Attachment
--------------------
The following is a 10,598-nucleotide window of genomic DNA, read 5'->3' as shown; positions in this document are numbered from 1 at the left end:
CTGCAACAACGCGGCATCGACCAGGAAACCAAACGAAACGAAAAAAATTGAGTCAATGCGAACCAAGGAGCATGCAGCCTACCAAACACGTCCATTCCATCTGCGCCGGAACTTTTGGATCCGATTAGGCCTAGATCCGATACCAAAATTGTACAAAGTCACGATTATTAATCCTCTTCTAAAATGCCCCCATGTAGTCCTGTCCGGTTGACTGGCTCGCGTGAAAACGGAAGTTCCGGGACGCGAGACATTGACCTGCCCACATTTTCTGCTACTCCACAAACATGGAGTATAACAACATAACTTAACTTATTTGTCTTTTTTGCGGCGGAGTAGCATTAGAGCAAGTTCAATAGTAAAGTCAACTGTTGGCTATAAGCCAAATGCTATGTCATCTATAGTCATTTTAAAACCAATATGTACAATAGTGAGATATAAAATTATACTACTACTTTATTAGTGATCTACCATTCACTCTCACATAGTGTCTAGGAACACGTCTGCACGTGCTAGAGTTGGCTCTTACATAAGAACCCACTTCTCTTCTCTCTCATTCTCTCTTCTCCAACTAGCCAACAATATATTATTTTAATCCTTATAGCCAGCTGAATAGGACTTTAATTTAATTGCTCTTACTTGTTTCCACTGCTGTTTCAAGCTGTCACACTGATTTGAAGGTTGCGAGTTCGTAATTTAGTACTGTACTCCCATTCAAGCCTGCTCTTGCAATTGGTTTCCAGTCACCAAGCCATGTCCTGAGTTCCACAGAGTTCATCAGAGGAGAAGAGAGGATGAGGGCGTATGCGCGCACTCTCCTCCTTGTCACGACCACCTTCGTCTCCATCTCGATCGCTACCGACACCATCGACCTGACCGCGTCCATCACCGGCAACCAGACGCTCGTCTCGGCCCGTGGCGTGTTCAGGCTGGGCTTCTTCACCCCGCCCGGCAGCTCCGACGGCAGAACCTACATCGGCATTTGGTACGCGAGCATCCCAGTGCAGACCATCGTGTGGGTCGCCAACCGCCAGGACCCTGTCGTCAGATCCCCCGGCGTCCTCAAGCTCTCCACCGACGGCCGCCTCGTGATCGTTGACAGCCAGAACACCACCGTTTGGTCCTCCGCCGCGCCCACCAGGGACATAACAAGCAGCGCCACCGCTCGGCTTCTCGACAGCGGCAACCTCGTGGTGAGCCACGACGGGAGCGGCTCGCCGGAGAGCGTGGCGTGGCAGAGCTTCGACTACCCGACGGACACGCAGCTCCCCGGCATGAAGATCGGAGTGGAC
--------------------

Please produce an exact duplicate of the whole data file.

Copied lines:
The following is a 10,598-nucleotide window of genomic DNA, read 5'->3' as shown; positions in this document are numbered from 1 at the left end:
CTGCAACAACGCGGCATCGACCAGGAAACCAAACGAAACGAAAAAAATTGAGTCAATGCGAACCAAGGAGCATGCAGCCTACCAAACACGTCCATTCCATCTGCGCCGGAACTTTTGGATCCGATTAGGCCTAGATCCGATACCAAAATTGTACAAAGTCACGATTATTAATCCTCTTCTAAAATGCCCCCATGTAGTCCTGTCCGGTTGACTGGCTCGCGTGAAAACGGAAGTTCCGGGACGCGAGACATTGACCTGCCCACATTTTCTGCTACTCCACAAACATGGAGTATAACAACATAACTTAACTTATTTGTCTTTTTTGCGGCGGAGTAGCATTAGAGCAAGTTCAATAGTAAAGTCAACTGTTGGCTATAAGCCAAATGCTATGTCATCTATAGTCATTTTAAAACCAATATGTACAATAGTGAGATATAAAATTATACTACTACTTTATTAGTGATCTACCATTCACTCTCACATAGTGTCTAGGAACACGTCTGCACGTGCTAGAGTTGGCTCTTACATAAGAACCCACTTCTCTTCTCTCTCATTCTCTCTTCTCCAACTAGCCAACAATATATTATTTTAATCCTTATAGCCAGCTGAATAGGACTTTAATTTAATTGCTCTTACTTGTTTCCACTGCTGTTTCAAGCTGTCACACTGATTTGAAGGTTGCGAGTTCGTAATTTAGTACTGTACTCCCATTCAAGCCTGCTCTTGCAATTGGTTTCCAGTCACCAAGCCATGTCCTGAGTTCCACAGAGTTCATCAGAGGAGAAGAGAGGATGAGGGCGTATGCGCGCACTCTCCTCCTTGTCACGACCACCTTCGTCTCCATCTCGATCGCTACCGACACCATCGACCTGACCGCGTCCATCACCGGCAACCAGACGCTCGTCTCGGCCCGTGGCGTGTTCAGGCTGGGCTTCTTCACCCCGCCCGGCAGCTCCGACGGCAGAACCTACATCGGCATTTGGTACGCGAGCATCCCAGTGCAGACCATCGTGTGGGTCGCCAACCGCCAGGACCCTGTCGTCAGATCCCCCGGCGTCCTCAAGCTCTCCACCGACGGCCGCCTCGTGATCGTTGACAGCCAGAACACCACCGTTTGGTCCTCCGCCGCGCCCACCAGGGACATAACAAGCAGCGCCACCGCTCGGCTTCTCGACAGCGGCAACCTCGTGGTGAGCCACGACGGGAGCGGCTCGCCGGAGAGCGTGGCGTGGCAGAGCTTCGACTACCCGACGGACACGCAGCTCCCCGGCATGAAGATCGGAGTGGAC